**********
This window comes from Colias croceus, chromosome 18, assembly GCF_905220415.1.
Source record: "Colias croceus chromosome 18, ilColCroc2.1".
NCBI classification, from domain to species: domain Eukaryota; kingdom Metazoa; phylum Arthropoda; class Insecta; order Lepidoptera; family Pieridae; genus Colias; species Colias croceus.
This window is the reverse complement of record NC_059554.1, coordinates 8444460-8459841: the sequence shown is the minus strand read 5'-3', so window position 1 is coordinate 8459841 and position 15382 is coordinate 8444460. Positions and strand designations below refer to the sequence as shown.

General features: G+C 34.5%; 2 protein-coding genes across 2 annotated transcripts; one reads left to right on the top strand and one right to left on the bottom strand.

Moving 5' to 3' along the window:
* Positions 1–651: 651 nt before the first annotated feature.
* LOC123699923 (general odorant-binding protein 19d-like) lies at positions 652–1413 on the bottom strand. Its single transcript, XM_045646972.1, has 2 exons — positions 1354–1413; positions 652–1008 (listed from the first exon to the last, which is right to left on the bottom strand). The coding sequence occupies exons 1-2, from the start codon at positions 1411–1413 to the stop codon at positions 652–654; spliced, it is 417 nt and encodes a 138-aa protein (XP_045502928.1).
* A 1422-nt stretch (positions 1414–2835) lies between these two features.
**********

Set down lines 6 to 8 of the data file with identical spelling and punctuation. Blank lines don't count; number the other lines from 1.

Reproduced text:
Moving 5' to 3' along the window:
* Positions 1–651: 651 nt before the first annotated feature.
* LOC123699923 (general odorant-binding protein 19d-like) lies at positions 652–1413 on the bottom strand. Its single transcript, XM_045646972.1, has 2 exons — positions 1354–1413; positions 652–1008 (listed from the first exon to the last, which is right to left on the bottom strand). The coding sequence occupies exons 1-2, from the start codon at positions 1411–1413 to the stop codon at positions 652–654; spliced, it is 417 nt and encodes a 138-aa protein (XP_045502928.1).